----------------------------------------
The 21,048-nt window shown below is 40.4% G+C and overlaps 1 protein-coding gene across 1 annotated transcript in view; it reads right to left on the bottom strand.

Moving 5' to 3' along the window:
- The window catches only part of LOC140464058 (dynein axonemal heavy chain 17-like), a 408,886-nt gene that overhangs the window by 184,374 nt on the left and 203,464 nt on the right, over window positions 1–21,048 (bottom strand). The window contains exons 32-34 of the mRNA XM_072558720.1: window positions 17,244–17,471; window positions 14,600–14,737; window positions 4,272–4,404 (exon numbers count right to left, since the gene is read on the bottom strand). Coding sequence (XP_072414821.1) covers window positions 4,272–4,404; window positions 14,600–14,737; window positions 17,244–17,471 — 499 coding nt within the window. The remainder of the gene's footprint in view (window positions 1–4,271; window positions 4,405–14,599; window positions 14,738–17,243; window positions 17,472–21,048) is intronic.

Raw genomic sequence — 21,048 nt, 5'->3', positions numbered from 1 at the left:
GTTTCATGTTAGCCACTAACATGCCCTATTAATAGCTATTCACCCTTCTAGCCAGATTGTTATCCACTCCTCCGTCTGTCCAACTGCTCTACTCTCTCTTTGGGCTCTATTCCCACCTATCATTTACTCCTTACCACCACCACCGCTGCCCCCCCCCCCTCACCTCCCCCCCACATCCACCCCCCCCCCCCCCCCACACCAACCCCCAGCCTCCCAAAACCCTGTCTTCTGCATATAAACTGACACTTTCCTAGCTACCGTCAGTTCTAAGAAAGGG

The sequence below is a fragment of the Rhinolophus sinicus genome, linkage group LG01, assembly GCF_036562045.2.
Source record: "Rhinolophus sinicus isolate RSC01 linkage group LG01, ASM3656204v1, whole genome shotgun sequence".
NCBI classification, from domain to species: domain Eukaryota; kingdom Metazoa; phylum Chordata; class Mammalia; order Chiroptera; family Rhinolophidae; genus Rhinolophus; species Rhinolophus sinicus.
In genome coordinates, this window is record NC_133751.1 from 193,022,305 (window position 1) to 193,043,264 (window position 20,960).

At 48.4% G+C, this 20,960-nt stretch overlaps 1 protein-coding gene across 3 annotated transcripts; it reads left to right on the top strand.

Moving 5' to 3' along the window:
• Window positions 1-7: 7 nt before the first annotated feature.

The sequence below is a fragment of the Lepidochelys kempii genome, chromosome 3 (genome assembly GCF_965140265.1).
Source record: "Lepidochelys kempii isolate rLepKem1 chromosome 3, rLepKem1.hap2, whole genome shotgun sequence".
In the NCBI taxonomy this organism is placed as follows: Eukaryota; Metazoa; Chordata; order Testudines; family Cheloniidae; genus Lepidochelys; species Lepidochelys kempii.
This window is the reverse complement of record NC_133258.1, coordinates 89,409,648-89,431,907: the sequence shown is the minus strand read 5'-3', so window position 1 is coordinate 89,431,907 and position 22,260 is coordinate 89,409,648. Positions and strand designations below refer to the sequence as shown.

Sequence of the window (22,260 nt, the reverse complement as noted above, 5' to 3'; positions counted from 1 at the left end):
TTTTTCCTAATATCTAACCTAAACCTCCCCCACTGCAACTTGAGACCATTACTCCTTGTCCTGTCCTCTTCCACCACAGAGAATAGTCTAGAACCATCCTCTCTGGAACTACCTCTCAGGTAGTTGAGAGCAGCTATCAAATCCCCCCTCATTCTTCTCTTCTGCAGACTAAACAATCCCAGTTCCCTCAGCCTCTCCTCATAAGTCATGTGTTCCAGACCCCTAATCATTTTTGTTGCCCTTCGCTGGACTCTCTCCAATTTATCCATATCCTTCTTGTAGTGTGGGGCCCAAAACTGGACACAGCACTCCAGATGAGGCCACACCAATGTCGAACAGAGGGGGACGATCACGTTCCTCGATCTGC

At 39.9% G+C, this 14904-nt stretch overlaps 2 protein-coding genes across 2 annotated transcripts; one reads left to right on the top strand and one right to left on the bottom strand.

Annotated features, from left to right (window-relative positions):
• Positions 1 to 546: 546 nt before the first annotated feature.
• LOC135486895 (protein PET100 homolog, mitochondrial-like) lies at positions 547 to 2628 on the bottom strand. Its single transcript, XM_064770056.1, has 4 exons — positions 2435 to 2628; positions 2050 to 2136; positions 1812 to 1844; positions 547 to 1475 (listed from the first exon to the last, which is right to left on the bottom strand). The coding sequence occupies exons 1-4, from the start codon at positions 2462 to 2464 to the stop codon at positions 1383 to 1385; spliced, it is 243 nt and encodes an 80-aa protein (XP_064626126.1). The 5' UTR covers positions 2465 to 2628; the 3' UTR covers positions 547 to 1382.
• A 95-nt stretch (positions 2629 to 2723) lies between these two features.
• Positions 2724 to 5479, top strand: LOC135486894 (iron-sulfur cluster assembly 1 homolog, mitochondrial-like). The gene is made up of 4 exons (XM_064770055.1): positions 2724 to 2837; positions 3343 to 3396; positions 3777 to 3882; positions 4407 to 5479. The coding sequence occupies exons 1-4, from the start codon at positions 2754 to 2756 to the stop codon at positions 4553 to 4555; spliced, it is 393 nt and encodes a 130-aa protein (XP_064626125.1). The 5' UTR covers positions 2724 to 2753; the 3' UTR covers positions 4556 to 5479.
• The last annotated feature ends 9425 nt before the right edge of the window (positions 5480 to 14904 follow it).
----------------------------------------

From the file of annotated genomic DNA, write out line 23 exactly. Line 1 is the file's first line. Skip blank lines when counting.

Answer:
• A 95-nt stretch (positions 2629 to 2723) lies between these two features.